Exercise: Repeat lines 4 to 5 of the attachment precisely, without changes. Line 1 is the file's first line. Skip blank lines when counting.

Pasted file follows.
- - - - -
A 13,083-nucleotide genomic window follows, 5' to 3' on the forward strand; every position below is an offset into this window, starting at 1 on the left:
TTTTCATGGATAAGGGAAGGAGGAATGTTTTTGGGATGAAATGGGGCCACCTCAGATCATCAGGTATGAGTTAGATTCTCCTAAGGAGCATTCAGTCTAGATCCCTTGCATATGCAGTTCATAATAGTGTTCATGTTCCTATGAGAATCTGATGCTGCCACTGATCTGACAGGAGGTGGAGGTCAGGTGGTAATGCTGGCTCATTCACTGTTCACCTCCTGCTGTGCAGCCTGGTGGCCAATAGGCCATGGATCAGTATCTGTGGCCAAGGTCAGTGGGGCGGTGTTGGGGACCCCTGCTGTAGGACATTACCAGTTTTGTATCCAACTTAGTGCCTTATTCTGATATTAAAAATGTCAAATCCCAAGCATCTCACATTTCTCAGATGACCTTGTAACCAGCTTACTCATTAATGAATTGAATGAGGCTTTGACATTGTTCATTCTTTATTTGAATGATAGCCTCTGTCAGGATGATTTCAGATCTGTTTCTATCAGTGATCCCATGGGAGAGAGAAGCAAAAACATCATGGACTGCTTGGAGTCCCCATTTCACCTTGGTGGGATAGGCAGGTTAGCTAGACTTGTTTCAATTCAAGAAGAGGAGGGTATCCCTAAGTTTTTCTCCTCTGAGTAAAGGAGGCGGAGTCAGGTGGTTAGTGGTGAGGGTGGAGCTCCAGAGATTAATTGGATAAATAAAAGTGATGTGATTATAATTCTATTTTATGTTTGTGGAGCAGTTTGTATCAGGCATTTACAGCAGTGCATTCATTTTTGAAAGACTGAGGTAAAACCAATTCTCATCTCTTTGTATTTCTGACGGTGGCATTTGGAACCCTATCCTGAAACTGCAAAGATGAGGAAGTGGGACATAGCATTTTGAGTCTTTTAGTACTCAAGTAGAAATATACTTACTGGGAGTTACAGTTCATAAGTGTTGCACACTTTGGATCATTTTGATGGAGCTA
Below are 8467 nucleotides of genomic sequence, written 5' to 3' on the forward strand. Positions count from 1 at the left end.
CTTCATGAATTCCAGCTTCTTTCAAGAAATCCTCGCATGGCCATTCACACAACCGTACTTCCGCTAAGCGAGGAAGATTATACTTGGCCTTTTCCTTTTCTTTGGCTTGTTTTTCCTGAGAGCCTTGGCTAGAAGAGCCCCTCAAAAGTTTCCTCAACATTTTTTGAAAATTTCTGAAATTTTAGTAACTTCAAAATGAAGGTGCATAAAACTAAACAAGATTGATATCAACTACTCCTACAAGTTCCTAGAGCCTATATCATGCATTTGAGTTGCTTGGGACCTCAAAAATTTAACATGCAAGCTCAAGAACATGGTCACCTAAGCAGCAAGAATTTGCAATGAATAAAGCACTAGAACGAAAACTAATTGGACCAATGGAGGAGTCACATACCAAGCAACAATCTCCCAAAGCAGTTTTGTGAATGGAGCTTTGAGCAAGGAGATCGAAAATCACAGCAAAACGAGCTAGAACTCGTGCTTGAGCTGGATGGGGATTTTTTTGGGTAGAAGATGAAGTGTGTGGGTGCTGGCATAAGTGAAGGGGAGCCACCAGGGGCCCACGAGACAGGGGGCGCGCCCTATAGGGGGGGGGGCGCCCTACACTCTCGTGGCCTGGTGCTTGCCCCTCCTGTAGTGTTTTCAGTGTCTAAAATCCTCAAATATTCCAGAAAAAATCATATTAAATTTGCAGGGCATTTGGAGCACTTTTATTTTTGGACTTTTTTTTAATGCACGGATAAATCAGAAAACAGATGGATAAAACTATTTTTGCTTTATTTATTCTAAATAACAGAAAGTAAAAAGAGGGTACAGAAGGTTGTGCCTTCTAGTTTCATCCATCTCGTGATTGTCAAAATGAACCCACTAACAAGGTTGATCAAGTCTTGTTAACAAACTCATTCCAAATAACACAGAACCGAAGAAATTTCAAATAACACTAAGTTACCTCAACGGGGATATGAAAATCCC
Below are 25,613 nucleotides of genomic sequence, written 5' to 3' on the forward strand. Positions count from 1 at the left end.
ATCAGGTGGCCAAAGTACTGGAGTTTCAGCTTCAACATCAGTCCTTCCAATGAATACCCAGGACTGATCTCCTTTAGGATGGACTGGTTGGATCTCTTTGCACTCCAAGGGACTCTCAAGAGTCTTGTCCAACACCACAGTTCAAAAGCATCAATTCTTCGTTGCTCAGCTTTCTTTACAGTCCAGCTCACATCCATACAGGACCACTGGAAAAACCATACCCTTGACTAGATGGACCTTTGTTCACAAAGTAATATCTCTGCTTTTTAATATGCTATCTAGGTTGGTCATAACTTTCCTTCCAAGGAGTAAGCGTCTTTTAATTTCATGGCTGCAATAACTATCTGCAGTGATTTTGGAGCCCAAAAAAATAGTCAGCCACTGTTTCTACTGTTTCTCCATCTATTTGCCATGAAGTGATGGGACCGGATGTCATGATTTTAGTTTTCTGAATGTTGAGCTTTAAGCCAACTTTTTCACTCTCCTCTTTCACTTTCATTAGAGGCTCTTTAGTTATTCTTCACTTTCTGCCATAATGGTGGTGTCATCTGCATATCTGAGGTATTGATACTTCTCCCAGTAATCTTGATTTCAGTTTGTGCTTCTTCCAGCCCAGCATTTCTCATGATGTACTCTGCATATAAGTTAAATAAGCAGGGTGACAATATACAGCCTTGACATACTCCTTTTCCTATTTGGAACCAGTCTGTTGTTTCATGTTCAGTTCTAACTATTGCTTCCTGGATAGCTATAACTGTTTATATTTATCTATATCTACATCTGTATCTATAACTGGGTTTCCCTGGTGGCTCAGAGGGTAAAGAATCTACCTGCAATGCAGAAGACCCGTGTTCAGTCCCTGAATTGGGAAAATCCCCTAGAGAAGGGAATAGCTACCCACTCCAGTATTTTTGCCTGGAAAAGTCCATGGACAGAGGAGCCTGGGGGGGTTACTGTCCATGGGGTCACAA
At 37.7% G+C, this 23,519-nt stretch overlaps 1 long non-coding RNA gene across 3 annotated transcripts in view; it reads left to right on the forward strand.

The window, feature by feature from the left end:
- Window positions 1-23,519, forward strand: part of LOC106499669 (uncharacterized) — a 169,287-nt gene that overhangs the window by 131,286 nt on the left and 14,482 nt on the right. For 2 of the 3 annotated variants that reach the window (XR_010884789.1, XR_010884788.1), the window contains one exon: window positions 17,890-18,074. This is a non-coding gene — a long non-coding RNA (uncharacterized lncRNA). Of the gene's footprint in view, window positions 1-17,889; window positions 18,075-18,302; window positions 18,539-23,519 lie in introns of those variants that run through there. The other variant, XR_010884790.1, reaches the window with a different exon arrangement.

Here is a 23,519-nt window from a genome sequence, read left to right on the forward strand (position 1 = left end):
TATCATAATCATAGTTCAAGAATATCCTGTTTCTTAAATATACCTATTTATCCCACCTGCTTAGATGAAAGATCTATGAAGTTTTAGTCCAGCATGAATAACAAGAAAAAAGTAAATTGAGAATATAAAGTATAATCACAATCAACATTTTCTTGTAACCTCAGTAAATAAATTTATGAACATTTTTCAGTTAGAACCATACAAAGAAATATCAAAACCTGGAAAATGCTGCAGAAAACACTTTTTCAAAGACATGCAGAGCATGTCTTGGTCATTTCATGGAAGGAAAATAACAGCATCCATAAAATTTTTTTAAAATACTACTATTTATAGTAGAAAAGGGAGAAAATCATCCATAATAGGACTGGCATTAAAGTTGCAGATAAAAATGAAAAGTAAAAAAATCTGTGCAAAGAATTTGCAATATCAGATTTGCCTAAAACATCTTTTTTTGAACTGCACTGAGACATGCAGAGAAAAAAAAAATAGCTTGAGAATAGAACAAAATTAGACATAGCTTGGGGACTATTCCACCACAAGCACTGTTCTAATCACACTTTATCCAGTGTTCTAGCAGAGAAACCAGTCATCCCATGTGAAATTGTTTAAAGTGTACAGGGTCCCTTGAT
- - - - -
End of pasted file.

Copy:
CTTCATGAATTCCAGCTTCTTTCAAGAAATCCTCGCATGGCCATTCACACAACCGTACTTCCGCTAAGCGAGGAAGATTATACTTGGCCTTTTCCTTTTCTTTGGCTTGTTTTTCCTGAGAGCCTTGGCTAGAAGAGCCCCTCAAAAGTTTCCTCAACATTTTTTGAAAATTTCTGAAATTTTAGTAACTTCAAAATGAAGGTGCATAAAACTAAACAAGATTGATATCAACTACTCCTACAAGTTCCTAGAGCCTATATCATGCATTTGAGTTGCTTGGGACCTCAAAAATTTAACATGCAAGCTCAAGAACATGGTCACCTAAGCAGCAAGAATTTGCAATGAATAAAGCACTAGAACGAAAACTAATTGGACCAATGGAGGAGTCACATACCAAGCAACAATCTCCCAAAGCAGTTTTGTGAATGGAGCTTTGAGCAAGGAGATCGAAAATCACAGCAAAACGAGCTAGAACTCGTGCTTGAGCTGGATGGGGATTTTTTTGGGTAGAAGATGAAGTGTGTGGGTGCTGGCATAAGTGAAGGGGAGCCACCAGGGGCCCACGAGACAGGGGGCGCGCCCTATAGGGGGGGGGGCGCCCTACACTCTCGTGGCCTGGTGCTTGCCCCTCCTGTAGTGTTTTCAGTGTCTAAAATCCTCAAATATTCCAGAAAAAATCATATTAAATTTGCAGGGCATTTGGAGCACTTTTATTTTTGGACTTTTTTTTAATGCACGGATAAATCAGAAAACAGATGGATAAAACTATTTTTGCTTTATTTATTCTAAATAACAGAAAGTAAAAAGAGGGTACAGAAGGTTGTGCCTTCTAGTTTCATCCATCTCGTGATTGTCAAAATGAACCCACTAACAAGGTTGATCAAGTCTTGTTAACAAACTCATTCCAAATAACACAGAACCGAAGAAATTTCAAATAACACTAAGTTACCTCAACGGGGATATGAAAATCCC
Below are 25,613 nucleotides of genomic sequence, written 5' to 3' on the forward strand. Positions count from 1 at the left end.